Harold Budd – Avalon Sutra (Darla DRL 285): This is a completely remastered (by sound engineer Bradford Ellis, who has worked with Budd for 30 years) reissue of the Samadhisound double CD that was first released in 2004 (often referred to as Harold Budd’s last album before he retired from composing and recording—lucky for us it was a false alarm!). This double CD has new artwork and photographs, and the recordings have greater depth and clarity.
Harold Budd & Jane Maru – Jane 1-11 (Darla DRL 287): This is a two disc CD and DVD video release. The CD is the same as DRL281, and the second disc includes video companions (by artist Jane Maru) to each of the tracks on the album. Some of the videos are a very light touch with minimal effects and others explore colors, depth of field, transformation and the passage of time. I wrote last year about this very special Harold Budd album. Jane Maru did the cover artwork for this and the original CD release—she also does some really wonderful batiks.
And let’s not forget a favorite of mine – Kraftwerk!
I’m ready for the Spring Thaw! Happy listening.
Merge Records CD MRG465 – Time: About 54 minutes
Tracks: 1) Country Illusion, 2) The Geography Of Nowhere, 3) Cadillac Desert, 4) We Can’t Go Home Again, 5) A Portrait Of Sarah, 6) Hotel Catatonia, 7) The Last Residents Of Westfall, 8) The World Set Free
I posit that William Tyler is a thinker, and is perhaps more comfortable expressing himself with music than with words (although his spoken thoughts on the Merge teaser video have a distinct and interesting clarity). Tyler has worked in a number of bands prior to his solo albums including the Silver Jews, the ongoing experimental collective Hands Off Cuba and Lambchop (in addition to his record label, Sebastian Speaks). Tyler’s work brings a wide range of colors and moods to Lambchop’s sound, where he has been a principal guitarist for many years. Impossible Truth seems to me to be a more cohesive and mature work than his last solo album on the Tompkins Square label, Behold The Spirit. Nonetheless, I urge readers to seek out this very strong album.
The titles of the tracks on this album are like the names of short stories, and from the moment the cord is pulled on the first note of a track we are thrust right into the middle of the scene, without shyness or any lack of confidence. It almost feels like Tyler propels a well-worn yet vibrant flywheel at the start of each piece, and from that moment he is shaping and sculpting the sound and mood until the story is told.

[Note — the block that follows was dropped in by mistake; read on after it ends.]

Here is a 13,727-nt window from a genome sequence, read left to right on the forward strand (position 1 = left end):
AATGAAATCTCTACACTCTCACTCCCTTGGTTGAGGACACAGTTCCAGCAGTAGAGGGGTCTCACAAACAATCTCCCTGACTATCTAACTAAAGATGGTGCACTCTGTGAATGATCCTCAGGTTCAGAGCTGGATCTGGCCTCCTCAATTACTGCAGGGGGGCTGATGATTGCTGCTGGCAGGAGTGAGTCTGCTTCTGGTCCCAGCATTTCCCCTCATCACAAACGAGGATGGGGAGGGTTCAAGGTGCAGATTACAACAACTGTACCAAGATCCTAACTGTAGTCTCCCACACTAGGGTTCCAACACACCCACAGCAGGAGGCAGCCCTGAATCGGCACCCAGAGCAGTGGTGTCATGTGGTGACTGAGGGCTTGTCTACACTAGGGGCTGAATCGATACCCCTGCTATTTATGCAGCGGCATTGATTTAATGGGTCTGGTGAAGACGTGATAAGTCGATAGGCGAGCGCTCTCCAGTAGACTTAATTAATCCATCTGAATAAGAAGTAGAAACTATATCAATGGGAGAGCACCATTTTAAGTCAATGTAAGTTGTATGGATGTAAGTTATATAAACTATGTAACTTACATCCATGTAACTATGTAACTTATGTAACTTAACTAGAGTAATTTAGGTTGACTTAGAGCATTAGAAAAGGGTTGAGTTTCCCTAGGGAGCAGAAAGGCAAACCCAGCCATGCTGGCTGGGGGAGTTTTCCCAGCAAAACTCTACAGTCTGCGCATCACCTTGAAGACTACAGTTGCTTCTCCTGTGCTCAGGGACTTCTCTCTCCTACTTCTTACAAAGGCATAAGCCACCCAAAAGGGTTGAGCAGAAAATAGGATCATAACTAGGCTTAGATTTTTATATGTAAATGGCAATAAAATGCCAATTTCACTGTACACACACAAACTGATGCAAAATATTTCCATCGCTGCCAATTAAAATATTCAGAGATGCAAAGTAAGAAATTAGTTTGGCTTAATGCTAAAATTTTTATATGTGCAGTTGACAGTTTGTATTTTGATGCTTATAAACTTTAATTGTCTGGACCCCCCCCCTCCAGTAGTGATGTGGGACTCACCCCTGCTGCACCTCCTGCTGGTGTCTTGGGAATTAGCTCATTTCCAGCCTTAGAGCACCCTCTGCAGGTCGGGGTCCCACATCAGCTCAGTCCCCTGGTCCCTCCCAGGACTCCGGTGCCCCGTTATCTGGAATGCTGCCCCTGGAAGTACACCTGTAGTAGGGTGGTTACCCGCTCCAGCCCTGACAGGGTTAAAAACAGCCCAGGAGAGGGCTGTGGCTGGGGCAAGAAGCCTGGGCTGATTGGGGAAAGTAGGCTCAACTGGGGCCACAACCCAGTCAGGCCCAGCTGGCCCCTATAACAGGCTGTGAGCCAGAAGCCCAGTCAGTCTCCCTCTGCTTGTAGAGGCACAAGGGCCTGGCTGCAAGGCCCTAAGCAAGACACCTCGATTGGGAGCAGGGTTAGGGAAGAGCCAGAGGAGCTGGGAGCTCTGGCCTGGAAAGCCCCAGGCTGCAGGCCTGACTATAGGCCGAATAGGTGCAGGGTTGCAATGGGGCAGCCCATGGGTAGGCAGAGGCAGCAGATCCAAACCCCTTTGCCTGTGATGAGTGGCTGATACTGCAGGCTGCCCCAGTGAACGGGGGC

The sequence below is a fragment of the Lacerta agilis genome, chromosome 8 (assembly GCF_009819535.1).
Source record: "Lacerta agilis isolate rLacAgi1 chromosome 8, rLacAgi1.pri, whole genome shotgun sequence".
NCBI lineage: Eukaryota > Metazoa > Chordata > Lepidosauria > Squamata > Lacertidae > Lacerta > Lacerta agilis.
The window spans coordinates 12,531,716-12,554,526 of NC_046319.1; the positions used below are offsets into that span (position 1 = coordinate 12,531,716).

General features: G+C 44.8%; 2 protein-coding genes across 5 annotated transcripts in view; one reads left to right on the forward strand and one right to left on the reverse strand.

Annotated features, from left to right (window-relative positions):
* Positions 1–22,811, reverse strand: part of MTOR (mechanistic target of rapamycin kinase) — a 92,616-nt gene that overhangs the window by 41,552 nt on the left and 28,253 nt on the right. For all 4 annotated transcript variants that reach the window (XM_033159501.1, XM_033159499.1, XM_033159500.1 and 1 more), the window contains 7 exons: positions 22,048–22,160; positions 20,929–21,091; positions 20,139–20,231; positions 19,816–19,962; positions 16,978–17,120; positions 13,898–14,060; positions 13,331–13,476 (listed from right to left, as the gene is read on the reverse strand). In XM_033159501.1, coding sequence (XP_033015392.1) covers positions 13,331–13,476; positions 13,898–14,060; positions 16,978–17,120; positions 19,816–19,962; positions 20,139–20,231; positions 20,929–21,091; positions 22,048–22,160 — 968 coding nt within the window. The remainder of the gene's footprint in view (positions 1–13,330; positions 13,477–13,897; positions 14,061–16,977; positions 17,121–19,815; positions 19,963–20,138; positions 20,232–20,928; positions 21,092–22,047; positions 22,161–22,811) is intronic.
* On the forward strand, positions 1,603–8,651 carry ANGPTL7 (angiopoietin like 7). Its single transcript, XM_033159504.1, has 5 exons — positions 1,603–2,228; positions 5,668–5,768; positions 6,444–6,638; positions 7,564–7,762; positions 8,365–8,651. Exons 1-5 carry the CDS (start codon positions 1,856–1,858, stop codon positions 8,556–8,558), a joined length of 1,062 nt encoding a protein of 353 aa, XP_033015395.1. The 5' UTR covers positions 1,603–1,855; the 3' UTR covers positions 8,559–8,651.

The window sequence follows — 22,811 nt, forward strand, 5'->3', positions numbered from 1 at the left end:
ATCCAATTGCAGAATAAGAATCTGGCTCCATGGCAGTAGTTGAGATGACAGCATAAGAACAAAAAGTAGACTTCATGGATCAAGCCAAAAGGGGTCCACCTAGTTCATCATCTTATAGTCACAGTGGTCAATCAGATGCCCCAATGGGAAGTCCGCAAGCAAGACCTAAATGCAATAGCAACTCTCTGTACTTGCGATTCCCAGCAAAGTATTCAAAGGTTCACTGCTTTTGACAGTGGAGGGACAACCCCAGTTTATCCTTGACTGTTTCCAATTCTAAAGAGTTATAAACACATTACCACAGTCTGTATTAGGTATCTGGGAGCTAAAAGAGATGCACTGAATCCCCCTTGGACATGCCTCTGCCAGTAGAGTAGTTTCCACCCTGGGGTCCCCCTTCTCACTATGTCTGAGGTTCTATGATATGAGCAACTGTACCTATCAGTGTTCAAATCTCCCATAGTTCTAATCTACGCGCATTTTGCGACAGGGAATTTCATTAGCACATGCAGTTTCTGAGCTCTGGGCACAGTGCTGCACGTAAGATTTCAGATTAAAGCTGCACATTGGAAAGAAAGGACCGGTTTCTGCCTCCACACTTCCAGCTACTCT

Country Of Illusion starts mysteriously and sounding rather exotic (as if from a foreign land, sitar-like). There are sweeping passages envisioning a changing scene and then there are pauses (almost like a moment of contemplation) before moving through a sonic curtain and then the next passage of the tale. Some tracks show a greater tenderness (with solo acoustic guitar) than others like We Can’t Go Home Again or A Portrait Of Sarah (although musically the latter is quite adventurous, as are many relationships). The Geography Of Nowhere has a resonant otherness of being on the edge of consciousness and sensing the tangible without being able to actually reach it. There are others like Cadillac Desert and Hotel Catatonia that present vistas as broad and intense as a Montana sky (and I never knew what a big sky looked like until I saw one). The fretwork, picking and phrasing are tracing the landscapes and wrapping the listener in the gentle or gusty breezes of sound.
The Last Residents Of Westfall sounds like a scene from a dying or deserted town as the music pans to each of the buildings in the village, all with their own story to tell, some jaunty and others subdued. The closing track of the album, The World Set Free is the most reflective, but it enlivens joyfully as the track progresses—the acoustic bass being a steady and forthright heartbeat, and finally William Tyler releases to a growling close. I am trying to resist comparisons, but the opening section is similar to the instrumental sections of Nick Drake’s Bryter Layter.